Na Wei

Assistant Professor, Civil and Environmental Engineering and Earth Sciences

CAREER: SusChEM: Renewable Biocatalysts for Degradation of Persistent Organic Contaminants Using Synthetic Biology


This project focuses on renewable biocatalysts for the efficient degradation of persistent organic contaminants in water. Surface-display enzyme biocatalysts are a new class of biocatalysts that have recently been shown to have high catalytic efficiency and high stability. With surface display technology, functional enzymes are expressed and displayed on the outer surface of microbial host cells by fusion with a cell wall using molecular biology techniques. Research efforts will be integrated with an education plan that impacts education at multiple levels, ranging from middle school to graduate school. The success of the proposed research will enable development of more effective tools to implement biocatalysis using synthetic biology for addressing pressing challenges of water sustainability. In future work, use of other target enzymes in the cell surface-display system will be used to create new biocatalysts to address challenges relevant to other components at the food-water-energy nexus.

The overall research goal of this project is to develop a new class of engineered biocatalysts with surface display technology for the effective degradation of persistent organic contaminants. Initially, fungal enzymes will be used in the investigation of cell surface-display systems to harness enzyme activities with a focus on degradation of endocrine disrupting compounds. Renewability is assured by the ability to generate and automatically localize the target enzyme on the surface of cells through engineered biological machinery, making production and regeneration of the biocatalyst efficient and scalable. The research plan will address fundamental aspects: i) molecular design of surface display machinery for high catalytic efficiency, ii) a strategy for improving robustness under conditions relevant to advanced wastewater treatment, and iii) creation of multi-enzyme surface displays for efficient cascade reactions. Renewable biocatalysts with different functions will be created and applied to biotransformations beyond contaminant degradation. Research efforts will be integrated with an education plan that aims to i) increase the motivation and participation of female and other underrepresented students in pursuing careers in environmental engineering and science, ii) educate the next generation of engineers regarding synthetic biology for environmental sustainability, and iii) enhance interdisciplinary thinking and communication skills in graduate training. These goals will be addressed in synergy with the research by leading undergraduates in both research and outreach, 6-12 grade outreach, new course development, and organization of an interdisciplinary graduate symposium.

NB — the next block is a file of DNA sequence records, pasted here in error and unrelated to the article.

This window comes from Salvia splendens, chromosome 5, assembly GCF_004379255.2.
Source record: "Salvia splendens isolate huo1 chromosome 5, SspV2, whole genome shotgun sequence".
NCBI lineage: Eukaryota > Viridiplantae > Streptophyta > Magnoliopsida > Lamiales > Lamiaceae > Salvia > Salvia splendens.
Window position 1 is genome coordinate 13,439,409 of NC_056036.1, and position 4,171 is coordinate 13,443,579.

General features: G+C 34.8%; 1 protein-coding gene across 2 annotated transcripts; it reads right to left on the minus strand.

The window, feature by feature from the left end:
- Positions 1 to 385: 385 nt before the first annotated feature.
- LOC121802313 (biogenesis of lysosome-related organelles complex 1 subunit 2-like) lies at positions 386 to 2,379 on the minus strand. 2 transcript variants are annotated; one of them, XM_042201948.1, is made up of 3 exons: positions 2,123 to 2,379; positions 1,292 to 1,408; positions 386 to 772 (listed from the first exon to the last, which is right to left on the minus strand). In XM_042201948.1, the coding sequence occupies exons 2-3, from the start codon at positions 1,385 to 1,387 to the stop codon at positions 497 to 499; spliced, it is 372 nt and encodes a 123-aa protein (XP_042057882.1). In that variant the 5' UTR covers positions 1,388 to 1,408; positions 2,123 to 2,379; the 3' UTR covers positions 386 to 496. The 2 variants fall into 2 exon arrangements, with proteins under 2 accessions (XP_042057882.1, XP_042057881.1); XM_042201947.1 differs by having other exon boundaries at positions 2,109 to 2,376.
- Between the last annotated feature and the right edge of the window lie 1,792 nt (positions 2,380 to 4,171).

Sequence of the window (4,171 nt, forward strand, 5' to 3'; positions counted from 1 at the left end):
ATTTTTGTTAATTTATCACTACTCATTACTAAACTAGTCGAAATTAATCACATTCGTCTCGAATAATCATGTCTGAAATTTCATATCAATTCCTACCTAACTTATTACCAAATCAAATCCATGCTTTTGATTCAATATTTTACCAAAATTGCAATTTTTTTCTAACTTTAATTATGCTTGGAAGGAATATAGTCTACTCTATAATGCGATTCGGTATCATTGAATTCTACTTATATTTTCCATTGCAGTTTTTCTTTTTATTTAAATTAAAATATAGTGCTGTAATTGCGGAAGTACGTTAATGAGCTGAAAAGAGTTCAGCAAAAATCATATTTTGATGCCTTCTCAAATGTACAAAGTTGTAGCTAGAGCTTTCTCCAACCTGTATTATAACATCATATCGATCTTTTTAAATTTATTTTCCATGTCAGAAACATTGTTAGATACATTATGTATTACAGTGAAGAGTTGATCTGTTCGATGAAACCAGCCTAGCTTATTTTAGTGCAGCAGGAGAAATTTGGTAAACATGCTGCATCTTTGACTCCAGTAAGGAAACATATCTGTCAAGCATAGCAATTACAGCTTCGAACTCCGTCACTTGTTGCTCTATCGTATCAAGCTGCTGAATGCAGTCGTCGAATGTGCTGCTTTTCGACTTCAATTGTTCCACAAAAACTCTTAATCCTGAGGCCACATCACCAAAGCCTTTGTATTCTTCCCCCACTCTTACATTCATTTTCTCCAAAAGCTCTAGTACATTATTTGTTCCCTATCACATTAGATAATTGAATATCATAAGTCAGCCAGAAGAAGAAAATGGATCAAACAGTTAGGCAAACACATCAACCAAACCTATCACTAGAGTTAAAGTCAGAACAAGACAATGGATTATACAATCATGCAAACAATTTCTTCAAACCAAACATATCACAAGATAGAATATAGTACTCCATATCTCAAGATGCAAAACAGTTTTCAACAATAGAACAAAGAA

The overarching research theme of the Wei lab is to understand and manipulate microbial processes at the molecular level for beneficial biotransformation in environmental engineering. Dr. Wei's research interests lie at the intersection of environmental engineering and synthetic and systems biology, with a focus on 1) waste-to-energy and value-added biotransformation, and 2) biocatalysis for water treatment and reuse. Particularly, waste-based bio-refinery is of growing interest and significance to provide new sources of fuels and valuable chemicals while valorizing wastes and meeting environmental quality goals. Under this background, a main aspect of our research is focused on developing novel biocatalysts and microbial systems to produce biofuels from waste materials/streams by metabolic engineering.

Professor Wei joined Civil and Environmental Engineering and Earth Sciences as an assistant professor in 2015. Previously, she was an assistant professor at the University of Pittsburgh after finishing her postdoctoral research at the Institute for Genomic Biology and Energy for Biosciences Institute at the University of Illinois of Urbana-Champaign. She received her Ph.D. and M.S. in Environmental Engineering from the University of Illinois of Urbana-Champaign and Environmental Science and Engineering from Sichuan University.